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Linguaholic

limon

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About limon

  • Rank
    Grammar Cop

Converted

  • Native tongue
    English
  • Fluent in
    English, Spanish
  1. Thanks, I've downloaded it to check out I don't have a problem with services that have limited versions of their paid services for free to entice customers. Quite the contrary, a good product has every right to command a solid price and allowing customers to see what they will be getting is sensible marketing tool for both parties.
  2. I use it all the time for single word translations. It's handy for things like double checking that you're remembering the correct word, of for getting the sense of a sentence where you mostly understand but don't recognize a word or two. However it is totally lacking in nuance and context, so I'd be very wary of relying on it for anything complex and without checking other sources as well.
  3. My boyfriend is using Duolingo and it seems to be working pretty well for him so far. The only (small) caveat is that it looks like it uses Latin American Spanish pronunciation and words rather than Castillian Spanish. Not a huge drawback, but something to keep in mind since you will run into the occasional difference (vegetales vs. verduras, lisping the 'soft c' sounds)
  4. Well, it does... but at least when I was little "gillipollas" was more or less equivalent to "asshole" or "jerk" in English. Yeah the parts of it are a bit ruder, but then so technically is the word "dork" which is super inoffensive in its use, but is old Yiddish (?) slang for the male organ as well. Translating literal meanings vs. colloquial ones is tricky. Like just try explaining to an English speaker that "I shit on G-d" and its variations is a commonly used expression of frustration and unlikely to raise an eyebrow! It's all in the use, as it were.
  5. I haven't read John Green yet but have had several friends recommend The Fault in Our Stars and it didn't sound feel-good at all! Maybe I shouldn't have been avoiding it
  6. Pâtisserie! But that might be more about the contents than the word itself ;D I also rather like Étoile and Cochon.
  7. I've lived in an English speaking country for two decades now, so I don't speak Spanish every day like I used to. So my main weakness is definitely vocabulary. There are words I've simply forgotten, and others that were not known to me when I moved as a young adult. What is the word for mortgage, spark plug, or a rotator cuff injury in Spanish? I dunno, it never came up when I was a teenager!
  8. It is tricky, but also in English. You wouldn't add the "of" when using around, but you could add it to several similar English constructions like "in front of", "in back of", "at the side of", for example... Even "around" or "close to" could be rephrased to "in the vicinity of". Languages are ridiculous, basically
  9. Yes, I gather it depends on the country, so check your localization to be certain. But in Spain, you would use Usted in a similar context that you would use "Mr. Smith" instead of a first name, or would add a "Sir" or "Ma'am" in English. So; formal or professional settings, older people, and anywhere respect is due or should be implied. Anyone you're not on a first name basis with basically. So, as a child in school we used Usted with all of our teachers, and likewise I would with my in-laws until given permission to do otherwise. But, I would also use it when dealing with a customer, for i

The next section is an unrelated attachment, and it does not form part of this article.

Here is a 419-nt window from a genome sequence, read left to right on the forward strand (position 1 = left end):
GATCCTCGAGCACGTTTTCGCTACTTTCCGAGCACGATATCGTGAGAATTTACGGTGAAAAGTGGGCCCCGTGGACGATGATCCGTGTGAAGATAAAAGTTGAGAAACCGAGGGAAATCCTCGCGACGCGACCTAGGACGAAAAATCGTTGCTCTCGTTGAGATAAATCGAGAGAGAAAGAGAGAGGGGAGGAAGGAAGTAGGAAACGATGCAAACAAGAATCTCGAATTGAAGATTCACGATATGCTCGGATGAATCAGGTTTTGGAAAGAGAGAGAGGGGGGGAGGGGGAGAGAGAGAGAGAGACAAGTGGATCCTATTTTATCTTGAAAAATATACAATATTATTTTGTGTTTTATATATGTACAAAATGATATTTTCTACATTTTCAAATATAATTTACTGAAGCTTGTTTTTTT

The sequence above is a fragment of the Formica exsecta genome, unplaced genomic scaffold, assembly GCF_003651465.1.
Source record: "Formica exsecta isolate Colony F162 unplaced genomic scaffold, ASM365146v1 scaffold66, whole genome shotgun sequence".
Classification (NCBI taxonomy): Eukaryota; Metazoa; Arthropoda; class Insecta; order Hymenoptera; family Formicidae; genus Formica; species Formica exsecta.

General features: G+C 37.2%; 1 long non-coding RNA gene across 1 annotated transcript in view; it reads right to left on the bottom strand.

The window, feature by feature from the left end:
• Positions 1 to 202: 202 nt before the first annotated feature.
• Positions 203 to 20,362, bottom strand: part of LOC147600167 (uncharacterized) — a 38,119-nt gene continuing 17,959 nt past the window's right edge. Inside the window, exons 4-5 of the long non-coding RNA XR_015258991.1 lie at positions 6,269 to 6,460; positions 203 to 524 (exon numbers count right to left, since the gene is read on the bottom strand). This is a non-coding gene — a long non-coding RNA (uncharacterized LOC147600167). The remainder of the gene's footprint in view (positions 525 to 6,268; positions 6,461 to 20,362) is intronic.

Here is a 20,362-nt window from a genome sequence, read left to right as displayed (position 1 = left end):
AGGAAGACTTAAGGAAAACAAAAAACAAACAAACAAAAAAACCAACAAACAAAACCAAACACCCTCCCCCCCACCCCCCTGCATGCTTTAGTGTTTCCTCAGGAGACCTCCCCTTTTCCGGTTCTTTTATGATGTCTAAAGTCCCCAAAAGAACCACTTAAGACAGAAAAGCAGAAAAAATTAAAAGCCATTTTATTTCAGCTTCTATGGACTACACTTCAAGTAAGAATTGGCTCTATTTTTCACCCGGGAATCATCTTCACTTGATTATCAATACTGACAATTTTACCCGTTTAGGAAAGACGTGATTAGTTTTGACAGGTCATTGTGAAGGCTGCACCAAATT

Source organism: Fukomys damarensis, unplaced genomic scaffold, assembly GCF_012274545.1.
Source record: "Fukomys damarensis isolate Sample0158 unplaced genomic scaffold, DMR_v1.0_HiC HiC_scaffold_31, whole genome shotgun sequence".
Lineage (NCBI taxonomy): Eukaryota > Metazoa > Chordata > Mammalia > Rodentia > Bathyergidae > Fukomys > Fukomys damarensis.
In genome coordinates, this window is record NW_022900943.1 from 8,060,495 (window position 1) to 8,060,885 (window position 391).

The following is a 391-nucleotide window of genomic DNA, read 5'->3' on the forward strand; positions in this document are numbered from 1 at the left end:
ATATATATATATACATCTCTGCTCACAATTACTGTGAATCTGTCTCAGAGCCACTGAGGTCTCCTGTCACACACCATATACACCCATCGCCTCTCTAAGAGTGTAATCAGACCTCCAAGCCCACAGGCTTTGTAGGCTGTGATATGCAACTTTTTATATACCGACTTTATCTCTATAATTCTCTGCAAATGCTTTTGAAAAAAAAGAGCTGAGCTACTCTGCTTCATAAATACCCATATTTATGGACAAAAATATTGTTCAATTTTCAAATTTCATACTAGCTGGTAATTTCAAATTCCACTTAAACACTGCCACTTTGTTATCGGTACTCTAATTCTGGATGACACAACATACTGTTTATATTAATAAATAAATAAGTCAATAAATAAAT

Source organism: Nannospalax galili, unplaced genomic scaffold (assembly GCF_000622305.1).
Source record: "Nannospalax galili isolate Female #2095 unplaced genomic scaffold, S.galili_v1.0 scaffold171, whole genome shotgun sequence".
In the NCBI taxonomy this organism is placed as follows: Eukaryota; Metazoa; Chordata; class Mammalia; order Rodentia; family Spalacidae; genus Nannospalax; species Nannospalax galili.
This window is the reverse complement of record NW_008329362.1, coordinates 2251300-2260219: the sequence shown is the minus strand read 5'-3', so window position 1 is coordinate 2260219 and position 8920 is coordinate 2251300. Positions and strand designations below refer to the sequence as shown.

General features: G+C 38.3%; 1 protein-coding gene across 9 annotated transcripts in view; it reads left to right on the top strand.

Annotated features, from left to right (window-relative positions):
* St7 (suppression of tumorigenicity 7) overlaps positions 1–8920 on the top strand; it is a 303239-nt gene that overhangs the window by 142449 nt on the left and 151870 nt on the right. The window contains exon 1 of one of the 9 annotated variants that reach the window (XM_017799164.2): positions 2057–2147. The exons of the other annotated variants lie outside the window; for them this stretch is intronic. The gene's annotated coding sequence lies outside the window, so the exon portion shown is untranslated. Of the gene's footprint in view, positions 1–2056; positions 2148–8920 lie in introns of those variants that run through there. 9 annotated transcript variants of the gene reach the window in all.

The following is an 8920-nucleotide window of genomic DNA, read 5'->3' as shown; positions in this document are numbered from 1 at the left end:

10. The thing that helped me with this was the following; It's = It is Its = (Equivalent of) His, Hers, Yours, Theirs (No apostrophes!) So when in doubt, just see which replacement would make sense.
  11. Perhaps I'm wrong but I was always under the impression that in this context "release" just refers to the action of releasing the book/movie/whatever, whereas "launch" refers to the event or announcements for the released product. So a company might hold an all-star press event to launch a new venture that doesn't actually release until a week later. Or you might say a product line was launched with a blitz of commercials and talk show appearances?
  12. I just started Oliver Twist a couple of days ago, and it's pretty good so far and much fresher in my mind than anything of his I read (as a teen, far too long ago to remember properly) so that gets my vote for now!
  13. Yeah, I've had the same experience with Spanish, having moved to the US as a teen. My comprehension and readion are fluent, and I can get by in basic conversation since my overall structure and grammar are fine, but my vocabulary has taken a beating, making complex discussions much more difficult.
  14. Immersion is always going to be better. People who are in a foreign country but don't learn the language are usually not actually immersed, they live in a subculture of some sort that speaks their own language despite their geographical location.
  15. Depends a bit on what you plan to do. For any foreign language regular city visit I would learn the name of the area in which you are staying, the local word for transport (taxi, metro, whatever), food and drink (for general use, to find restaurants), and for airport (to get back home) and bathroom. What/when/where, most places you can join these with a noun and get meaning across. As in "Where bathroom" or "When dinner". Also "doctor/hospital", "emergency" and "police". "How much" is also a good one. Also, nowadays "Power plug" is pretty handy Google these for the specific region if
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